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Diné College, a Navajo Nation institution, Wins EP...

Diné College, a Navajo Nation institution, Wins EPA Grant to Clean Up Uranium Mines

Diné College–a first-of-its-kind tribally-controlled college in the Navajo Nation–has been awarded a $380,000 EPA grant to study and clean up abandoned uranium mines in the area. The lingering effects of uranium mining on Navajo Nation lands has been a pressing issue for a long time, and giving resources directly to the community could be a great move towards justice.

Could.

First, some background. To fuel the Manhattan Project, the U.S. government mined uranium from Navajo lands. They employed Navajo miners, to whom they downplayed the dangers of radiation, and when the project was finished, they abandoned both the mines and the communities around them. Because uranium-rich dirt mixed with the drinking water and housing materials, everyone was at a higher risk of cancer, and due to a horrifying quirk of workmen’s comp laws, no one could get compensation for radiation poisoning. In the decades since, the EPA has tried to clean these mines up, but they haven’t had a comprehensive enough program to fix it.

And so this most recent grant is good news, but perhaps not good enough. $380,000 is a lot of money, but a 1998 Department of Energy report estimated that a complete cleanup of uranium mines would cost $2.3 billion. Though only a fraction of that is Navajo land, it still seems unlikely that the grant will be enough to definitively solve the problem, to say nothing of providing reparations for the decades of exploitation and mismanagement. Compound that with every federal agency’s uncertain future and there’s more caution than optimism in my cautious optimism.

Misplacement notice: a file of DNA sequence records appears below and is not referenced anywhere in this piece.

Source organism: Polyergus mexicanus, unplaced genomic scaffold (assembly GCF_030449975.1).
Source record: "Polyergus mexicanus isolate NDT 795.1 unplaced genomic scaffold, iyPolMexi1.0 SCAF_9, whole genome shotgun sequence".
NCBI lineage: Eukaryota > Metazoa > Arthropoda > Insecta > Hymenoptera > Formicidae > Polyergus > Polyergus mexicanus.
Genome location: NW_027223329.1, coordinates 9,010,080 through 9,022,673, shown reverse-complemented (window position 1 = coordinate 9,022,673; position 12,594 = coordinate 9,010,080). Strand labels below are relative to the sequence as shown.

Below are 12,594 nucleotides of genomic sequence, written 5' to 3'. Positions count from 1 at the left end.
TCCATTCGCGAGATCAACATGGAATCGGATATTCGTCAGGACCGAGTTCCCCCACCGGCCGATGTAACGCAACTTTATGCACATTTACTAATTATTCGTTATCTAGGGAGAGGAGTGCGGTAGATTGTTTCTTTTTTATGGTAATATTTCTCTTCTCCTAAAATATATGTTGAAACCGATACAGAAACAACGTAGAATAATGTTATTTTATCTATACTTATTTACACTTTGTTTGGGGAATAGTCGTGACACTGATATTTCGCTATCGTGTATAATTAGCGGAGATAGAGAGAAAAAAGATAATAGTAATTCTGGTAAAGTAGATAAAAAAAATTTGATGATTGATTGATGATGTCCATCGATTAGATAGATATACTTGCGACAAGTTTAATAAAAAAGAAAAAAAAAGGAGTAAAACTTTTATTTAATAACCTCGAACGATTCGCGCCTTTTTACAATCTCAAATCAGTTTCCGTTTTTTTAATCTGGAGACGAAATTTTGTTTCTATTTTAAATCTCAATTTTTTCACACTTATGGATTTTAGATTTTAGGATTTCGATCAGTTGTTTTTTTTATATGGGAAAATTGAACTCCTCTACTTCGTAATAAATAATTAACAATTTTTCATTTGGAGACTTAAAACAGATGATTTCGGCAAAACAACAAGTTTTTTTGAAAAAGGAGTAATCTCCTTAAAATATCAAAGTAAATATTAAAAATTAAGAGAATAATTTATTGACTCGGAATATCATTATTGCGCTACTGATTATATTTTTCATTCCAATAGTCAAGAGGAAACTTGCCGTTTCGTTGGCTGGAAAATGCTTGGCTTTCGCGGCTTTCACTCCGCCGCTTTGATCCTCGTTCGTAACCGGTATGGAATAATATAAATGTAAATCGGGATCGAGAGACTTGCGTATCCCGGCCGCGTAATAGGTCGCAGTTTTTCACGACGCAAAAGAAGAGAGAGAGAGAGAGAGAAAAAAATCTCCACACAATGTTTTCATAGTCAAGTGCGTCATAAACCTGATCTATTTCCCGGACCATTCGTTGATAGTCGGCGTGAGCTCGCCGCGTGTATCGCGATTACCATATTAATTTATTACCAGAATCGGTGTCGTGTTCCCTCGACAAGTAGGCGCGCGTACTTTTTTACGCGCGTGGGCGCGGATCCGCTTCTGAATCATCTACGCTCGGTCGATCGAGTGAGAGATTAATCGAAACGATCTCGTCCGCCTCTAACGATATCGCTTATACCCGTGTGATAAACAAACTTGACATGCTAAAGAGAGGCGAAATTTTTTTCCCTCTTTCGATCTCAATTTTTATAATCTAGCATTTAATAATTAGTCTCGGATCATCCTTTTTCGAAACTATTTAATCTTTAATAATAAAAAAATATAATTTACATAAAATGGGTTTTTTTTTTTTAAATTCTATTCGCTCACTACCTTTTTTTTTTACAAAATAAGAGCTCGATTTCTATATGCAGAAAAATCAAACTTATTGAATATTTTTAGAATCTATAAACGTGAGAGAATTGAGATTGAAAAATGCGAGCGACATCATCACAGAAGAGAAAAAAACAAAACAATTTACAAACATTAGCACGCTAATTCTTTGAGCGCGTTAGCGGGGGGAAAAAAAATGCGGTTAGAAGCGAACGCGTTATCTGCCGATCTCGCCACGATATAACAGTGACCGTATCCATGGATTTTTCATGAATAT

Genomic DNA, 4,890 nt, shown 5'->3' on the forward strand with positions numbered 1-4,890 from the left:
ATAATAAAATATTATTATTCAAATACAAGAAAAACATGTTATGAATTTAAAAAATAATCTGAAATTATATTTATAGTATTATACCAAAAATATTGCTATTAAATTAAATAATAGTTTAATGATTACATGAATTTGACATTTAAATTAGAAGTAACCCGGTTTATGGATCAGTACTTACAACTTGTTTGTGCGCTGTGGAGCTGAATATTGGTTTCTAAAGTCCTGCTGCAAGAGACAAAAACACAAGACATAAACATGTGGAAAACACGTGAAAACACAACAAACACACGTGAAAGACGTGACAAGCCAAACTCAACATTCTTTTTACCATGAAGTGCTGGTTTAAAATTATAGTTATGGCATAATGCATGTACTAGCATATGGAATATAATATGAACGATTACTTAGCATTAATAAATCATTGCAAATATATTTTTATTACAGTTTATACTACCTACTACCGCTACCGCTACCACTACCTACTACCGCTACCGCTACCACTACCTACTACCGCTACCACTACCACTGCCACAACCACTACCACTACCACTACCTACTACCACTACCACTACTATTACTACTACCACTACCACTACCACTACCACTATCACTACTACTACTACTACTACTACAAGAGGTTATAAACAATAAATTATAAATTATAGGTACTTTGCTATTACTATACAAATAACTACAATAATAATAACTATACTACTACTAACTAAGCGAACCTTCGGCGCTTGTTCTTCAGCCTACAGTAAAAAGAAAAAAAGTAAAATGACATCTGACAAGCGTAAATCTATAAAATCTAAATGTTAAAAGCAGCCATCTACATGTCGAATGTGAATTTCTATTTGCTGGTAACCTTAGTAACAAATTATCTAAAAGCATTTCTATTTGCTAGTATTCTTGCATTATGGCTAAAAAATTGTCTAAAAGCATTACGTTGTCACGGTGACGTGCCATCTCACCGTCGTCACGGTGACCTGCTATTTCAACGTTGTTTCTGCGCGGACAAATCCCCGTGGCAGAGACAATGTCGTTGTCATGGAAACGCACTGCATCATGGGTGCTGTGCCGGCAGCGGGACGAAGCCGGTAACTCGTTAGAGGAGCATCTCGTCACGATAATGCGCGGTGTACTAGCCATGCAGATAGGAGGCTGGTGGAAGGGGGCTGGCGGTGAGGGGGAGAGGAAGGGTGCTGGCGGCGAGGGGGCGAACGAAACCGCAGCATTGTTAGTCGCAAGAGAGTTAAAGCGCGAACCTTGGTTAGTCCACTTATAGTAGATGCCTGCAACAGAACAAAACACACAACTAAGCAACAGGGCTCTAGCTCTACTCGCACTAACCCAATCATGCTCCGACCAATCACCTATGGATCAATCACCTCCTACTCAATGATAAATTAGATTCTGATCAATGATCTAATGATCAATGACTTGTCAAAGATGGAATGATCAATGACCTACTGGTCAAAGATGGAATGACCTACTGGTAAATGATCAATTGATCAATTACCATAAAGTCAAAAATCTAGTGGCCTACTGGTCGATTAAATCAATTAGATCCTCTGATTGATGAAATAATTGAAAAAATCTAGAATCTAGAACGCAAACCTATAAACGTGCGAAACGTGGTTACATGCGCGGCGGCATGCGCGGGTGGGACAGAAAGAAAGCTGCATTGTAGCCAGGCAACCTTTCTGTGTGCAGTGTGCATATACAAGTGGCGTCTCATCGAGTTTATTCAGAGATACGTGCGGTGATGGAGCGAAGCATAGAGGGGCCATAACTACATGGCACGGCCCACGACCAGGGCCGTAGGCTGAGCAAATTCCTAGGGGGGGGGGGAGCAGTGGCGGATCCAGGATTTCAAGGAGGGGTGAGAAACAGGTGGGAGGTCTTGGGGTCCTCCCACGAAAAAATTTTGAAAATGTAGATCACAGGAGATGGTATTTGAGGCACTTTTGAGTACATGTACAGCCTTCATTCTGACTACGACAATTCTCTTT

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In a perfect world, I’d be a professor who teaches poetry using episodes of mediocre sci-fi procedurals, but for now, I’m just a tutor who watches a lot of TV. I got my BA from Kalamazoo College in English with a focus on creative writing, and someday soon I’d like to go back to academia.

Most of my formal teaching training was as a creative writing TA, but I’ve used those skills professionally more to tutor math and write data entry training materials. And though I’d like to focus my work on what I’m really passionate about (which is Netflix binges and outdated video games, mostly), it’s the craft of teaching and writing that keeps me coming back. That’s why I’m excited to be a part of High Faluter: I’m finding that academia doesn’t just stay in academia. And if I can bring crappy midbrow entertainment into academia too, well, all the better. You can find me on Twitter: @StewartFinnegan


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